The visual effects are impressively deployed by director Marc Forster to make every trial and encounter seem horrifically real, from the first zombie outbreak in Pitt’s hometown of Philadelphia to later, more grandiose set-pieces in Jerusalem, on a full-sized jet, and in a laboratory building in Cardiff, Wales.
Pitt isn’t depicted as a superhero. He’s gutsy and seemingly fearless, but it’s his resourcefulness and his ability to keep cool in the midst of chaos that makes his character so admirable.
I understand that the screenplay—which is credited to a handful of writers who pitched in during the movie’s long, troubled gestation—is very loosely based on Max Brooks’ best-selling book. I can only judge the finished product, which I enjoyed, all the more so because the filmmakers were forced to downplay graphic gore in order to get a PG-13 rating.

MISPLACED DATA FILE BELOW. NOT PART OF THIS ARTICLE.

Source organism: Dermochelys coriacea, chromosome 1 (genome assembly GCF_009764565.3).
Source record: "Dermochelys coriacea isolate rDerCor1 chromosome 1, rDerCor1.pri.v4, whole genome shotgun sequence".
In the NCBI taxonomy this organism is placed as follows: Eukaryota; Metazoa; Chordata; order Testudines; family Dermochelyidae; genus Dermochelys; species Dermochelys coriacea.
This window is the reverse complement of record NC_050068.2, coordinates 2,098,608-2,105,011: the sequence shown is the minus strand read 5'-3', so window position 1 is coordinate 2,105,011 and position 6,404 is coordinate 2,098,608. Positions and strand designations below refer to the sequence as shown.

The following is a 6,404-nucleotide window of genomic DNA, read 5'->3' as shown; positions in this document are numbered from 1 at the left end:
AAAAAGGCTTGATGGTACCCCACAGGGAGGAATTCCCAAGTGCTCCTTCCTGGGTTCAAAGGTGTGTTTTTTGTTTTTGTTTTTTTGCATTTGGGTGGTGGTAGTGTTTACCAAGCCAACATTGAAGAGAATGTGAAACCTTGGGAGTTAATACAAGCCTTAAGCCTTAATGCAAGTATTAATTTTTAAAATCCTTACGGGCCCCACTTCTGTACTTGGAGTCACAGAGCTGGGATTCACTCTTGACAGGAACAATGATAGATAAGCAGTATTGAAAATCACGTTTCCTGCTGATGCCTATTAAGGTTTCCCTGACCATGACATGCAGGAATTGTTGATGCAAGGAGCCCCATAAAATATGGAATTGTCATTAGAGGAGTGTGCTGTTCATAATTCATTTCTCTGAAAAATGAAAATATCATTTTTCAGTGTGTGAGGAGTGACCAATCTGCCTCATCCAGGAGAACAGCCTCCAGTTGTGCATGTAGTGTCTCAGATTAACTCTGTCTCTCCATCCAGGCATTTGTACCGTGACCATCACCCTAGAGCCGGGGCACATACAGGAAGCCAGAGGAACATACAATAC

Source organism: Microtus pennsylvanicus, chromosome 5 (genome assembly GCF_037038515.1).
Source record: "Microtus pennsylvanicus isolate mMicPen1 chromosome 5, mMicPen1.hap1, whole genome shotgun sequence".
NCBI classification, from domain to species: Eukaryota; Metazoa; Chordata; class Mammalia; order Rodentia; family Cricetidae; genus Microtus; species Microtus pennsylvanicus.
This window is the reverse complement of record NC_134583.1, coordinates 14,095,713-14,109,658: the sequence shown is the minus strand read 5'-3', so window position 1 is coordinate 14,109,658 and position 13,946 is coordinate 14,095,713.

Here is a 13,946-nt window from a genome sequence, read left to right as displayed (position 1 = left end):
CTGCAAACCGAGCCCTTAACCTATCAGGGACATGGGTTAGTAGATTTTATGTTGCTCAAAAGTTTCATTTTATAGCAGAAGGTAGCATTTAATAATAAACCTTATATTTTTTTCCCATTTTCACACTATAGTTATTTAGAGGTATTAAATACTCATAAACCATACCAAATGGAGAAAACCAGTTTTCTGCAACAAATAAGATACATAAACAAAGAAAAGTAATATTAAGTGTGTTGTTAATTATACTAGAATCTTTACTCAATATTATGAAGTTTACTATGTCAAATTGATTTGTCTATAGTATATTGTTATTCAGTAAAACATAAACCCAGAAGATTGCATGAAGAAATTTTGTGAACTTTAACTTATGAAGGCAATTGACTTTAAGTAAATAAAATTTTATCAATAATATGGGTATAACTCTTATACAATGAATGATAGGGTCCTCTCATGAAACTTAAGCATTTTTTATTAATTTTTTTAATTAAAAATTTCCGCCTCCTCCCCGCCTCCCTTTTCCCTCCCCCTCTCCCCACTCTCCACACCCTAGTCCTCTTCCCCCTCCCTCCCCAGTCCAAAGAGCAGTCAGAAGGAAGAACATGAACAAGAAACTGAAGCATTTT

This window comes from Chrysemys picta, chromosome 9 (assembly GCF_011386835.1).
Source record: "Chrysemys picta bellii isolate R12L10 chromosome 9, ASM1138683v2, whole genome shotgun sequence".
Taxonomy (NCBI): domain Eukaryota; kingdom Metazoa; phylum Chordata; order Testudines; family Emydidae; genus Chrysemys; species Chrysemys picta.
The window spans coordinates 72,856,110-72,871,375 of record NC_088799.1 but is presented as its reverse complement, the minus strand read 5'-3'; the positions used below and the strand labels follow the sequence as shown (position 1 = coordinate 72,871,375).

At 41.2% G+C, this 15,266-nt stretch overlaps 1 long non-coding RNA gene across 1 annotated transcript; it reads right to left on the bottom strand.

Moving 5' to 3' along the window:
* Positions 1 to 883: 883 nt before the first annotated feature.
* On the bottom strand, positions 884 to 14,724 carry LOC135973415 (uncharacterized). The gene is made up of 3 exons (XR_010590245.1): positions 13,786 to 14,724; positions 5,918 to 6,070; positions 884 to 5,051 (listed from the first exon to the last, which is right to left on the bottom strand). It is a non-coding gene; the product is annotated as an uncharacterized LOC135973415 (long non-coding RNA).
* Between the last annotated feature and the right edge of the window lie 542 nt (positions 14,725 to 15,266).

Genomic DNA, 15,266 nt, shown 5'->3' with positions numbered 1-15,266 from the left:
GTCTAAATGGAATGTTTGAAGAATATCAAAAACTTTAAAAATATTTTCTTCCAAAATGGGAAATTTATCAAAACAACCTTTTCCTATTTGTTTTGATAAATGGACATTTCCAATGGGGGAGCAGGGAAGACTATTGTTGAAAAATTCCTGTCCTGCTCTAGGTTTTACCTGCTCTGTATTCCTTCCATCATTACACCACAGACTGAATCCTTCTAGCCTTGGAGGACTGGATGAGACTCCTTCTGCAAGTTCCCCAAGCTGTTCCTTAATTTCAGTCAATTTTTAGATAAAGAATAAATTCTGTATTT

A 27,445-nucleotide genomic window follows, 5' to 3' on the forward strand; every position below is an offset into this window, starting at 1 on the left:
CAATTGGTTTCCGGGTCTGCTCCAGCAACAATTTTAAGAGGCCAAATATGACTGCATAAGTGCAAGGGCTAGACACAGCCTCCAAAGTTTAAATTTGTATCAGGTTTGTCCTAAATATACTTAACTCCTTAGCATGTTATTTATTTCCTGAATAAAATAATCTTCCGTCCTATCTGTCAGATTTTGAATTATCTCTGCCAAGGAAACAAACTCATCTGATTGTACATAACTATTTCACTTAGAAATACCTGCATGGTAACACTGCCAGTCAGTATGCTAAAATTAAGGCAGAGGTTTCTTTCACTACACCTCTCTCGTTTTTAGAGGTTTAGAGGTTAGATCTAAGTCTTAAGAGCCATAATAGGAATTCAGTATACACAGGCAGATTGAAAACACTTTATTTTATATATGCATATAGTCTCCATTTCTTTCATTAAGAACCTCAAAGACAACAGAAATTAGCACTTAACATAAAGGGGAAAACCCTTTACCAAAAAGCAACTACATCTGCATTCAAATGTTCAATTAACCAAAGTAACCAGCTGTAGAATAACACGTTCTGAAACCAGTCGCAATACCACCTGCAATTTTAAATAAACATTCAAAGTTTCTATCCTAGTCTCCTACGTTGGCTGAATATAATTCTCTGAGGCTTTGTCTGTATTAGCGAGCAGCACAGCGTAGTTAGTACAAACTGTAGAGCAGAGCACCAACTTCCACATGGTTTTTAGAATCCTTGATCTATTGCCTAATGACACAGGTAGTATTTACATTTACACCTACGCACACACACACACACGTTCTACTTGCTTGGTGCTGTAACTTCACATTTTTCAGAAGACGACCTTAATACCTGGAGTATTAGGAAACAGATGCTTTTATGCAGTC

On the other hand, I found watching this in 3-D to be an
annoyance. It added nothing to the experience and left me with a headache.
(Like many current releases it wasn’t
shot in 3-D, with its director and cinematographer staging each scene to take
advantage of the process, but converted after the fact. It shows.)
By aiming to please a mass audience, the people behind World War Z may turn off horror-movie diehards who crave more blood and guts, but they’ve made a movie that wimps like me find not only palatable but satisfyingly scary.